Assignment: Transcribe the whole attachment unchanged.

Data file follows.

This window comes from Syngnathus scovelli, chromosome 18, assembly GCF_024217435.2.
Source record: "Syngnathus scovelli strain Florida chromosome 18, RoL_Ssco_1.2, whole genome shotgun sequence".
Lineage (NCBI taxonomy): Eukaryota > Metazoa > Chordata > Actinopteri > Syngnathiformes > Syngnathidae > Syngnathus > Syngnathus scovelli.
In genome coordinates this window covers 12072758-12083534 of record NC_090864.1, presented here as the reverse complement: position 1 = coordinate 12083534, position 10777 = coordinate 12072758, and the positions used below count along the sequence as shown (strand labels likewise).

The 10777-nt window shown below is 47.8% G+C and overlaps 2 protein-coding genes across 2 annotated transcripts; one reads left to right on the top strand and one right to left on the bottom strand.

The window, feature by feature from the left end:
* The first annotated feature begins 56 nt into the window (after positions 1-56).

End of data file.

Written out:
This window comes from Syngnathus scovelli, chromosome 18, assembly GCF_024217435.2.
Source record: "Syngnathus scovelli strain Florida chromosome 18, RoL_Ssco_1.2, whole genome shotgun sequence".
Lineage (NCBI taxonomy): Eukaryota > Metazoa > Chordata > Actinopteri > Syngnathiformes > Syngnathidae > Syngnathus > Syngnathus scovelli.
In genome coordinates this window covers 12072758-12083534 of record NC_090864.1, presented here as the reverse complement: position 1 = coordinate 12083534, position 10777 = coordinate 12072758, and the positions used below count along the sequence as shown (strand labels likewise).

The 10777-nt window shown below is 47.8% G+C and overlaps 2 protein-coding genes across 2 annotated transcripts; one reads left to right on the top strand and one right to left on the bottom strand.

The window, feature by feature from the left end:
* The first annotated feature begins 56 nt into the window (after positions 1-56).